WASHINGTON — The town has decided to stop working with a consulting firm hired in August to identify economic development opportunities.

First Selectman Mark Lyon said the town’s immediate needs differ from the long-term strategy the firm, Gorman & York, was developing.

“It was a mutual agreement that the relationship wasn’t working,” Lyon said. “Gorman & York was focused on long-term work that has to take place while the committee wanted to address more short-term work and objectives.”

Gorman & York, which specializes in working with municipalities, was hired to market the town, provide direction and counsel in securing funding for local infrastructure projects and support acquiring private funding for a “bank” that could provide lease subsidies for qualified start-ups and artisans.

The firm was also to serve as a coordinator for new business/cultural/community events and compile and update an inventory of available commercial properties in the town’s business districts, recruiting compatible business ventures.

The firm, which signed a two-year agreement with Washington, was paid $20,000 for its five months of work, leaving $30,000 in the economic development budget.

Lyon said the town’s Economic Development Committee will eventually examine “the bigger picture,” such as the availability of business space and developing more affordable housing. Gorman & York was already focused on those issues, Lyon said.

“We already know what our housing struggles are,” he said. “We don’t have to revisit that.”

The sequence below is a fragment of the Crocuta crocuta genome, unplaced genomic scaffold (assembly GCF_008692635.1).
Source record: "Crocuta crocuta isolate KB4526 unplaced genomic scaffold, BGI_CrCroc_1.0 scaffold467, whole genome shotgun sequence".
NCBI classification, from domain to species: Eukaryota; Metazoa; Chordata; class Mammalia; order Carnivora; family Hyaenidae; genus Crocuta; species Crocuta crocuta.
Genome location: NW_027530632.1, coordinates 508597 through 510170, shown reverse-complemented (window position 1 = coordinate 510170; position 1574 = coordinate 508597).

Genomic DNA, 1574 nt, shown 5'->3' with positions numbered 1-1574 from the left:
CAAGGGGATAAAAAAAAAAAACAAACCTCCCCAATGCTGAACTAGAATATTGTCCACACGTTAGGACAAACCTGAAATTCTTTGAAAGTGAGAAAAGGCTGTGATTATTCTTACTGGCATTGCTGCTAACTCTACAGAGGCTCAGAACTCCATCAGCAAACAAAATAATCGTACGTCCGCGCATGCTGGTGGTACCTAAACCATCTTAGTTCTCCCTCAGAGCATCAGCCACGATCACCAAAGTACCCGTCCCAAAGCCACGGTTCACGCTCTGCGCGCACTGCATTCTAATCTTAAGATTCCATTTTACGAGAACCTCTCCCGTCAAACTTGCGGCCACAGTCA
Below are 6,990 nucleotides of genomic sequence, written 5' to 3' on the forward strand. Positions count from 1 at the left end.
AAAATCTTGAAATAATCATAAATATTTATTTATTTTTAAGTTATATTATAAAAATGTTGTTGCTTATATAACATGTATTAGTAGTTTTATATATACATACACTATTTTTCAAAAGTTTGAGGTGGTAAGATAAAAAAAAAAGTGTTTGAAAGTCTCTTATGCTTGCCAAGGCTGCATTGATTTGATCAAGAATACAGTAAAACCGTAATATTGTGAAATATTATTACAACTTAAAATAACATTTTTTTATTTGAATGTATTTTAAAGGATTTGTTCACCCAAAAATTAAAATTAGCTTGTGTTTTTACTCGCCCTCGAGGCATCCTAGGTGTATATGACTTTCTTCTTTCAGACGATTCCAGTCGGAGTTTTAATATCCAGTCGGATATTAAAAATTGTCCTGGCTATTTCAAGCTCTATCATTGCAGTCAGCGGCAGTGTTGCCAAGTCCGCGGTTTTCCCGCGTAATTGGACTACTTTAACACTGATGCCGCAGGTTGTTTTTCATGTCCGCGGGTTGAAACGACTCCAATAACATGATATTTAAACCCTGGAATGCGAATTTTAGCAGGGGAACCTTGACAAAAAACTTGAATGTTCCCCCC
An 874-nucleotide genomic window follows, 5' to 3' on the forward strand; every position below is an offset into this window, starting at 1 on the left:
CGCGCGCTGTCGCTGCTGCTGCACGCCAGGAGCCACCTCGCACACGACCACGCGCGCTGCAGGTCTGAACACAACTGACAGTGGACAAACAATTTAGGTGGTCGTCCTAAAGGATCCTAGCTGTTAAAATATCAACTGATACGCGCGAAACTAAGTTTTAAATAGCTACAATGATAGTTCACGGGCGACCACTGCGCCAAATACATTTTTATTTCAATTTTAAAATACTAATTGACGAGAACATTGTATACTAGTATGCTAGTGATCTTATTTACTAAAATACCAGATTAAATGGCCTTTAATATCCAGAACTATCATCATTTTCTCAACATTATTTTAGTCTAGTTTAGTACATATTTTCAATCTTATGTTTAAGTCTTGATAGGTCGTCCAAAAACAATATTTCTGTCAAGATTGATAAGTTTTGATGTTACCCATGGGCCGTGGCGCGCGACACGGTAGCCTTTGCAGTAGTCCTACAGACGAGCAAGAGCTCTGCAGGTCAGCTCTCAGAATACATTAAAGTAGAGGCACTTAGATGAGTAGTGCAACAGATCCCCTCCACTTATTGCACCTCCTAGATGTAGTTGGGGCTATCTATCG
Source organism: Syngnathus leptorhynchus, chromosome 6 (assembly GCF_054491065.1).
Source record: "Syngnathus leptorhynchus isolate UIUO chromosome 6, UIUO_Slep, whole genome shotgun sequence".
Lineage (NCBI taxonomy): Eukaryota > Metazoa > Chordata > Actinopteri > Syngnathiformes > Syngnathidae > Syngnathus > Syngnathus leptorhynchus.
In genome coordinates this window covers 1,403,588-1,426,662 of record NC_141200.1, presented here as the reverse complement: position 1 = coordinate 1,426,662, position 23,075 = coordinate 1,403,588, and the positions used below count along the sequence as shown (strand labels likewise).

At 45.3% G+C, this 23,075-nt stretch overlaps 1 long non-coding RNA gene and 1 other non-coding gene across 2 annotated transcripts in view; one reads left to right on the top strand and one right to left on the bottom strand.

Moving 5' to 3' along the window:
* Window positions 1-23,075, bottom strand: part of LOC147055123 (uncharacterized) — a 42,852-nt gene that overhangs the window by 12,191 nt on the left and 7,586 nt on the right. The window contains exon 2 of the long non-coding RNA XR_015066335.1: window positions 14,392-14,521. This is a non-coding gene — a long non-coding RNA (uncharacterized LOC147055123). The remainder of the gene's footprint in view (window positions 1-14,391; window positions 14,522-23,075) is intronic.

The Economic Development Committee was expected to request One-Eleven Group, which had been subcontracted by Gorman & York, to continue their work marketing the town.

“The committee proposes to create a community-wide calendar that will contain all of the events happening in the town,” Lyon said. “It would be linked to the town’s website. It wants to advertise the town to create an awareness of the opportunities in Washington through social media and other venues.”

Michael Gorman, principal in Gorman & York, said his company had done as much for Washington as it could considering the town’s limited budget.

“Our conclusion was that with a limited budget, they should focus on marketing and promotion,” Gorman said. “We had been working closely with One Eleven Group from Cornwall and had addressed those areas. What the folks in Washington want to do at this point is reinforce people coming back to Washington, to the stores, to the restaurants.”

stuz@newstimes.com; 203-731-3352